Although Strauss-Kahn's attorneys had sued to stop Marcela Iacub's book, "Beautiful and beastly," from going on sale, they also praised the court's ruling, calling it "an excellent decision," Radio France Internationale reported Wednesday.
The court ordered the magazine Nouvel Observateur, which published excerpts from the book, to pay Strauss-Kahn $32,700 and print a statement of correction on its front page.
The author and the book's publisher were ordered to pay Strauss-Kahn $982,750.
Iacub had a seven-month affair with Strauss-Kahn in 2012. Her book is a fictionalized report of their relationship, RFI said.
Strauss-Kahn was director of the IMF when he was accused of sexual assault by a hotel maid in New York City in May 2011.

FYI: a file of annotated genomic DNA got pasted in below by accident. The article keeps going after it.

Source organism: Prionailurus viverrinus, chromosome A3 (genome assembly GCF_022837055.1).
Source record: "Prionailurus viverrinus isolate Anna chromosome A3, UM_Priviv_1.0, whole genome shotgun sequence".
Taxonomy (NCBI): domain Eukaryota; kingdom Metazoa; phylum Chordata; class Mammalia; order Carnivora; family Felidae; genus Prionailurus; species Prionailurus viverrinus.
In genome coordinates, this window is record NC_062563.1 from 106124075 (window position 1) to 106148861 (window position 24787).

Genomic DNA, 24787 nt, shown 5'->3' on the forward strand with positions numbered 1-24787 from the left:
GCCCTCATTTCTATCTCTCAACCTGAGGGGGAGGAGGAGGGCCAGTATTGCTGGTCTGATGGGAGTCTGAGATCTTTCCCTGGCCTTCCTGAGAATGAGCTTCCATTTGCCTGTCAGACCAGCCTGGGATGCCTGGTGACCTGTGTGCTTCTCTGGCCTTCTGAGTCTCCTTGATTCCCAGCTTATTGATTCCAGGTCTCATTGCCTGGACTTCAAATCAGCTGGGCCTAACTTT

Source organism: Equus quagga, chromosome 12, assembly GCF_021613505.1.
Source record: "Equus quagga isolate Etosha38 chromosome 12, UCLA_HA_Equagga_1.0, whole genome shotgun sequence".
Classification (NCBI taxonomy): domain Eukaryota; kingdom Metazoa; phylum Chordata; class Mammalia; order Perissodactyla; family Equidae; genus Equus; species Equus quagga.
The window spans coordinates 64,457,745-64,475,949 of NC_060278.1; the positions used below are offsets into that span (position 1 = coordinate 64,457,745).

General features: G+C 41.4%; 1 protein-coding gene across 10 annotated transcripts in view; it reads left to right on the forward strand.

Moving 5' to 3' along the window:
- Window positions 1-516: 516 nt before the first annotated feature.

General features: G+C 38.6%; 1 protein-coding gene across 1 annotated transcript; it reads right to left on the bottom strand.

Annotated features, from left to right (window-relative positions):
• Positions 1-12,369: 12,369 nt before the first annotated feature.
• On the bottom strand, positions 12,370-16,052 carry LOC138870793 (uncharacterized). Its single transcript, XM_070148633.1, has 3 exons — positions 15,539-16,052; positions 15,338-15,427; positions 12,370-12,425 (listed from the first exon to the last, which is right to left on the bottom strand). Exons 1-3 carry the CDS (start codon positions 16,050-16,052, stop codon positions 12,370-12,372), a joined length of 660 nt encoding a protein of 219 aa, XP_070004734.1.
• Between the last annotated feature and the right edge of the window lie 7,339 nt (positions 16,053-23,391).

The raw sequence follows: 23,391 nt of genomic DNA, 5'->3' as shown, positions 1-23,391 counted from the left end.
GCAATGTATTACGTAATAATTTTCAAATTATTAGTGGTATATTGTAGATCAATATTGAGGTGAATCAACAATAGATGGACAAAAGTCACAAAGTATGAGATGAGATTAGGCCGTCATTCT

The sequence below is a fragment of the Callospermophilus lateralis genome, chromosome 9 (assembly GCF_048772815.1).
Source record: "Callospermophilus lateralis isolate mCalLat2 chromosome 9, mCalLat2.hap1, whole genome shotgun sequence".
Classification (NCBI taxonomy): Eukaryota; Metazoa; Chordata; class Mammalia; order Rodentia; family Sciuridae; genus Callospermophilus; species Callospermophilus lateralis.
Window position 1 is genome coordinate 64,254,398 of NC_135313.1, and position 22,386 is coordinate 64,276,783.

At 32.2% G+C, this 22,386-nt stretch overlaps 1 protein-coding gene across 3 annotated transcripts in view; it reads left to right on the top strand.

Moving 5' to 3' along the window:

Until that point, he was a highly respected economist and politician who was frequently named as a possible candidate to run for a term as the president of France.
Since Strauss-Kahn stepped down from his role at IMF shortly after the incident in New York City became known to focus on his legal problems, other allegations of sexual promiscuity have surfaced.
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